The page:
Structural and functional analysis of chromatin compaction

Lead Research Organisation: Imperial College London
Department Name: Institute of Clinical Sciences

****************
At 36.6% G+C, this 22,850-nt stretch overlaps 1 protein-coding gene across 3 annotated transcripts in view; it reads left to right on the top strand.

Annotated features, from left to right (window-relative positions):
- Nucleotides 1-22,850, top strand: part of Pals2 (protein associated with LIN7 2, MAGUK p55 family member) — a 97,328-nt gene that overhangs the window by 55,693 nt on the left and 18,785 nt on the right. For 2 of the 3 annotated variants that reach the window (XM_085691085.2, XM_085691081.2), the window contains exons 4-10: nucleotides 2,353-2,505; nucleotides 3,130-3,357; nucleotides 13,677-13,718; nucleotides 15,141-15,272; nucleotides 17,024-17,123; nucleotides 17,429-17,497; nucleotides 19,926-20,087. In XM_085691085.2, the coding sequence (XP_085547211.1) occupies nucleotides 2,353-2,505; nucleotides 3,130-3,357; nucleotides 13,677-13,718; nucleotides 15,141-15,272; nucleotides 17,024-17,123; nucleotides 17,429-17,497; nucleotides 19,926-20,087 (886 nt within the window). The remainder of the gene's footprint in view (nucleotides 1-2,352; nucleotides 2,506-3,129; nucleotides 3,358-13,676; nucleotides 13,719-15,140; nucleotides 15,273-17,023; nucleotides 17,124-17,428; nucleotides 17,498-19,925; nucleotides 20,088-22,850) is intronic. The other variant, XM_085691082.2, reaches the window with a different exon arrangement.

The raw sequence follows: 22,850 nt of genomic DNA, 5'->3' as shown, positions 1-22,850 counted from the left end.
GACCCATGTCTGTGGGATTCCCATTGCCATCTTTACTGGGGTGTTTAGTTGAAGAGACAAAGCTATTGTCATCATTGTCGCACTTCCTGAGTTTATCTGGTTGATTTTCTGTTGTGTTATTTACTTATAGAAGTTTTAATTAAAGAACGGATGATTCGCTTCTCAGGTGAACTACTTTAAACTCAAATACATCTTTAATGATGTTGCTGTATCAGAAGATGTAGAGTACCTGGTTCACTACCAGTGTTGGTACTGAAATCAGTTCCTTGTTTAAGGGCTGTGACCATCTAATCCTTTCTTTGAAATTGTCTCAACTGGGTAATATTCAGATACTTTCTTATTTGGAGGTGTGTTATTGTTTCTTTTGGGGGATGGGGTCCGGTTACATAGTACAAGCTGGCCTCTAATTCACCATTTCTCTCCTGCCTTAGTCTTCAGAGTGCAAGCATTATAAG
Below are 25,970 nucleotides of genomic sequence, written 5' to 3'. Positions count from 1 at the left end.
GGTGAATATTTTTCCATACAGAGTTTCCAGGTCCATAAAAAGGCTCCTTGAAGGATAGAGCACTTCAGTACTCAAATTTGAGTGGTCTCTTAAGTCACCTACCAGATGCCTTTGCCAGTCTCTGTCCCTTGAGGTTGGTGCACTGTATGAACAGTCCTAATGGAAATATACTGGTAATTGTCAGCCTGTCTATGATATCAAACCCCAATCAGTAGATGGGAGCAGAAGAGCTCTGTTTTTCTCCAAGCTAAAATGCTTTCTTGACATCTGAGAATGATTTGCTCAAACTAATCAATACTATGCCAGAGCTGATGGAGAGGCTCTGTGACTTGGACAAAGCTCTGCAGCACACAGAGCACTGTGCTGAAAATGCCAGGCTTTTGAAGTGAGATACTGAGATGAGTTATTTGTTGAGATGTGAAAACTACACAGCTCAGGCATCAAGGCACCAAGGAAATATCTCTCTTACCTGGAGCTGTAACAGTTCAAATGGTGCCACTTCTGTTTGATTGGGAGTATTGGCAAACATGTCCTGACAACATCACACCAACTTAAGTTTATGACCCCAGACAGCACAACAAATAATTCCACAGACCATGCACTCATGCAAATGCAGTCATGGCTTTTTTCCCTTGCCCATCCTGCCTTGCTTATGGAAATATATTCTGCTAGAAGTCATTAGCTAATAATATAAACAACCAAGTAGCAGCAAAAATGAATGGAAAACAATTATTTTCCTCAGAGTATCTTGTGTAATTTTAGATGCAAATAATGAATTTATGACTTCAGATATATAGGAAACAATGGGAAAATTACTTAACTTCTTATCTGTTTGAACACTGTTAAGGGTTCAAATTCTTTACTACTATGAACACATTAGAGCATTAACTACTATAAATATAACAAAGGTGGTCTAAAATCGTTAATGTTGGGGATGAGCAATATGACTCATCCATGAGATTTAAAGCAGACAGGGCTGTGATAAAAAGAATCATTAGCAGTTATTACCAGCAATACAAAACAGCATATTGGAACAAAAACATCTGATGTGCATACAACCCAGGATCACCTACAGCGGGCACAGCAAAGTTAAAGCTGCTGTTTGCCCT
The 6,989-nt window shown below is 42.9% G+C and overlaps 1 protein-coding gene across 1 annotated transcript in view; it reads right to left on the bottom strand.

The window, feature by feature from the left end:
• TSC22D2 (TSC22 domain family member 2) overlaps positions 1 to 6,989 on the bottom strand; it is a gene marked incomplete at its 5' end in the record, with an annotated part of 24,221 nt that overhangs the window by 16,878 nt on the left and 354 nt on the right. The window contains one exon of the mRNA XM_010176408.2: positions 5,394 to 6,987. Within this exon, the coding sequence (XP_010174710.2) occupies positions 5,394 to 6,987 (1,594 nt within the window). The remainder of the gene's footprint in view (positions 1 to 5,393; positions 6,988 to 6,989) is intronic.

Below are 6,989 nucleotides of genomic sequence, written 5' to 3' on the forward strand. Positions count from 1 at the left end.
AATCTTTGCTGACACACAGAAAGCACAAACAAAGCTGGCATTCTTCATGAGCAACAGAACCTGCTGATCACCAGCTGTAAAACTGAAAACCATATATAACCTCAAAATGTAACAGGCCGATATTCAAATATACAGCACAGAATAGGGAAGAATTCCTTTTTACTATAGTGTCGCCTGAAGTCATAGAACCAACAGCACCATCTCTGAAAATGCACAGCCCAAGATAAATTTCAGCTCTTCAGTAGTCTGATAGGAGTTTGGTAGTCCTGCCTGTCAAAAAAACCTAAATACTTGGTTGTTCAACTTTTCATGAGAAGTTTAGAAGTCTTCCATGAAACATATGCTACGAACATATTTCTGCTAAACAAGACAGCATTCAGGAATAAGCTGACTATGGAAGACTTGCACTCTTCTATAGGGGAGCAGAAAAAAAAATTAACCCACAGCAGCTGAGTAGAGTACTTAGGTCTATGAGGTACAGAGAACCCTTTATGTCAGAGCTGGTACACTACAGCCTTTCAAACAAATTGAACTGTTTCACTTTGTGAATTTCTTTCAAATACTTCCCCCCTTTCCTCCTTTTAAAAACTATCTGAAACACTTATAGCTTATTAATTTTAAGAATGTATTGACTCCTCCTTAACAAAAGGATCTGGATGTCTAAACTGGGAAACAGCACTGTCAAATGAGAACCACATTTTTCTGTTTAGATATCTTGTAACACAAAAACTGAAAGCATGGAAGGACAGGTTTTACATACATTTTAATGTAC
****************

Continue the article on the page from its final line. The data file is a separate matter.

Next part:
Chromatin compaction is a key process in the cell, modulating many biological reactions such as gene expression, chromatin attachment to the nuclear pore, telomere stability and DNA repair. Although the underlying mechanisms are not well known, it is thought that the binding of chromatin regulators restricts access of a variety of factors to DNA. The role of factors involved in chromatin compaction is linked to diseases such as cancer and neurological disorders. Currently, work in the Speck lab has been focussing on elucidating the structural changes during chromatin compaction and their consequences. This PhD project will aim to fully elucidate the molecular mechanisms of chromatin compaction by a specific set of chromatin regulators using cryo-EM analysis of reconstituted chromatin, and to deduce how this process is modulated by linker histones. Biophysical techniques will be employed to investigate the dynamics of chromatin and its compacted form. A cohort of disease-associated mutants of chromatin compaction factors will be assessed in order to investigate how these mutants impact on chromatin architecture. During the course of the PhD project various DNA sequences will be used as a template for chromatin assembly, including sequences found in heterochromatic regions of the human genome, or sequences related to disease. This project will help to provide a structural understanding of chromatin and describe in particular the conformational landscape of hetero-chromatin.


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